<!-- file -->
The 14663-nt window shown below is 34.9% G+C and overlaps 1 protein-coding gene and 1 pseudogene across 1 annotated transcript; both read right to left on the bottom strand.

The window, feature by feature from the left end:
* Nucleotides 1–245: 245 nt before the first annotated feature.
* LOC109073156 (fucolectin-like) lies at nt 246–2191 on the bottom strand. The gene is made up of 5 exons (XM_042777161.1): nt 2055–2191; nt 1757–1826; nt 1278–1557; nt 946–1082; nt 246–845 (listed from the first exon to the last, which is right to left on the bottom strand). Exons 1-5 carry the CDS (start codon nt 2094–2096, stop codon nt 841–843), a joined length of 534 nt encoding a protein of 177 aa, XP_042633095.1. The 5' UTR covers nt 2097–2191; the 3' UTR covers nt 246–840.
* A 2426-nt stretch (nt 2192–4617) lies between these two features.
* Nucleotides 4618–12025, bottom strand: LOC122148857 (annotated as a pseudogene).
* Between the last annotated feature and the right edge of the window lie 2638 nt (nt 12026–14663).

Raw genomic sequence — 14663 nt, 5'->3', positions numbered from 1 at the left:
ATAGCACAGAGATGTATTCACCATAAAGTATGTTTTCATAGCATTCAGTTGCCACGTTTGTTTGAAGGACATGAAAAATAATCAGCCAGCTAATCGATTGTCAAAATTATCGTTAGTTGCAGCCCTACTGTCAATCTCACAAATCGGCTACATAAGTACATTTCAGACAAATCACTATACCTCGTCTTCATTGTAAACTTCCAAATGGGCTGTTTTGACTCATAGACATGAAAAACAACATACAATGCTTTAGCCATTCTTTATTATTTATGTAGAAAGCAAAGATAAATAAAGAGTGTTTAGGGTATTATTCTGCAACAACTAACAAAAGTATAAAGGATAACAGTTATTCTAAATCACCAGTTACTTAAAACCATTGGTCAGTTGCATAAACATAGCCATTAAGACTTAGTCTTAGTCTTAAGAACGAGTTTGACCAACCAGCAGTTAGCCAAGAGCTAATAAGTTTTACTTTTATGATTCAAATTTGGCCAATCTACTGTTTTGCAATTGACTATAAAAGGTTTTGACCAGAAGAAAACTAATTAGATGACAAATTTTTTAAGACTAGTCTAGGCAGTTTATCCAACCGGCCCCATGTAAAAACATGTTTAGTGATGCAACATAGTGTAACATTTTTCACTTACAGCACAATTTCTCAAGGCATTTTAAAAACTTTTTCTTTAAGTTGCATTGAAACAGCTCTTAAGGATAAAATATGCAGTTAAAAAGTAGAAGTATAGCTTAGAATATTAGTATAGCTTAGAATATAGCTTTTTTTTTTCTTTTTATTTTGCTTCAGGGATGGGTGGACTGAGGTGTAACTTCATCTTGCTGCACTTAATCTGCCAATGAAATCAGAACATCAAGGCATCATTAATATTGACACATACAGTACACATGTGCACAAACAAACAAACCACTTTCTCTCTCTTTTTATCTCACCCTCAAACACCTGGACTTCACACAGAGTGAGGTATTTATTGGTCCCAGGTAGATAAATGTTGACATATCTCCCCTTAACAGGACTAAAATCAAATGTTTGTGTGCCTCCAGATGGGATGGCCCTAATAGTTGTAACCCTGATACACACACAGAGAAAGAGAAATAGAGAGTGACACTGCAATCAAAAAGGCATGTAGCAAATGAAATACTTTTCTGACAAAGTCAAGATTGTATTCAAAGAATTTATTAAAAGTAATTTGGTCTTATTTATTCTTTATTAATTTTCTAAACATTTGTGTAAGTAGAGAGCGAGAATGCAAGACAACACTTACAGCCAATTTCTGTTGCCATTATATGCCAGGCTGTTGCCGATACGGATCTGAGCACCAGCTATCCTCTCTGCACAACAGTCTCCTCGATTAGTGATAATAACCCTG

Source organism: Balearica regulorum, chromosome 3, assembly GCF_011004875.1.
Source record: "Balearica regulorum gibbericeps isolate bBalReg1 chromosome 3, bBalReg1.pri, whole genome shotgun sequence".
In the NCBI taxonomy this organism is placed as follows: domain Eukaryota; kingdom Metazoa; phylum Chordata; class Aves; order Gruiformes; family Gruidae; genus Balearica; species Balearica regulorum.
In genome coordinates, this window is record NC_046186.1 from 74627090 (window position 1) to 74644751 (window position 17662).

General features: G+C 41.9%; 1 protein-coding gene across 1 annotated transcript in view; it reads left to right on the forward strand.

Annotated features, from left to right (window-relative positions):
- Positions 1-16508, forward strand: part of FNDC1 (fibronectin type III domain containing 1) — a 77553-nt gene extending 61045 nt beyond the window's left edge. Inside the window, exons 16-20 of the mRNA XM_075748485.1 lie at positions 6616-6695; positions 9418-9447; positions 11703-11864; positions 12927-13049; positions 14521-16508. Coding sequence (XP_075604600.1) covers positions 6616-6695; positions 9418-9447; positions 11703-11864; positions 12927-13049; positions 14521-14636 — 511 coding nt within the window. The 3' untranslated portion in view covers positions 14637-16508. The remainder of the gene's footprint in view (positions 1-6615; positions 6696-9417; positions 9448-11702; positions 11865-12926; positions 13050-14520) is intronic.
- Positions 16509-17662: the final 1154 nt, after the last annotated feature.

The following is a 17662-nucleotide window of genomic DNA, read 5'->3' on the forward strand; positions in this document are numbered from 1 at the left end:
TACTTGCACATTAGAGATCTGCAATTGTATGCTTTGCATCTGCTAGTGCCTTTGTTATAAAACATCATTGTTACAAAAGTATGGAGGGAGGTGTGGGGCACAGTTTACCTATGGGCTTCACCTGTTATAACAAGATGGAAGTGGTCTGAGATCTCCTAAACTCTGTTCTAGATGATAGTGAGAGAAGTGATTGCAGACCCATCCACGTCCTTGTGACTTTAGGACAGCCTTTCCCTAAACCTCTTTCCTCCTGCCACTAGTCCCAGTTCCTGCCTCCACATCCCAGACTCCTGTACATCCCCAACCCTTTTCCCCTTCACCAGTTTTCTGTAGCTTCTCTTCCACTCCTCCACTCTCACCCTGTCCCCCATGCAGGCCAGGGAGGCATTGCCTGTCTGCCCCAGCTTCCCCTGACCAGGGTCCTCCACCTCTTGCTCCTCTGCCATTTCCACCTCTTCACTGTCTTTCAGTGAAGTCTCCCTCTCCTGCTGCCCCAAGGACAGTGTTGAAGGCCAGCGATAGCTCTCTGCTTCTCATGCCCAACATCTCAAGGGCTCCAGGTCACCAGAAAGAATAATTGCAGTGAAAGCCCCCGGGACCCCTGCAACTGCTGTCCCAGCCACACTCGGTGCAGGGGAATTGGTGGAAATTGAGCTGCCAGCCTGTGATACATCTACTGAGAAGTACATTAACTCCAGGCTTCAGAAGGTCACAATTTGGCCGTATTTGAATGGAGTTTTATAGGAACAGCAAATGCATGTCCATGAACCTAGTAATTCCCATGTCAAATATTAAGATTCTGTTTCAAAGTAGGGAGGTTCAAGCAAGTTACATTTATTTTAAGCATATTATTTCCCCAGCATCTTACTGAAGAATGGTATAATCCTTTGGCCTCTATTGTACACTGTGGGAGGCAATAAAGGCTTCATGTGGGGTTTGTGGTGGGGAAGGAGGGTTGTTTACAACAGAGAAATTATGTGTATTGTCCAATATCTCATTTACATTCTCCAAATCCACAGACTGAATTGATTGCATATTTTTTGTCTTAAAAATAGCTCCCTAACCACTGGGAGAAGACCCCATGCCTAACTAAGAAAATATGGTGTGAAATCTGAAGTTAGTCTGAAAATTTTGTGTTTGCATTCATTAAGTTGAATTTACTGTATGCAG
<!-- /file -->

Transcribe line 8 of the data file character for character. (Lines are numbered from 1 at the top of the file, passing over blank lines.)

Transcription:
Raw genomic sequence — 14663 nt, 5'->3', positions numbered from 1 at the left: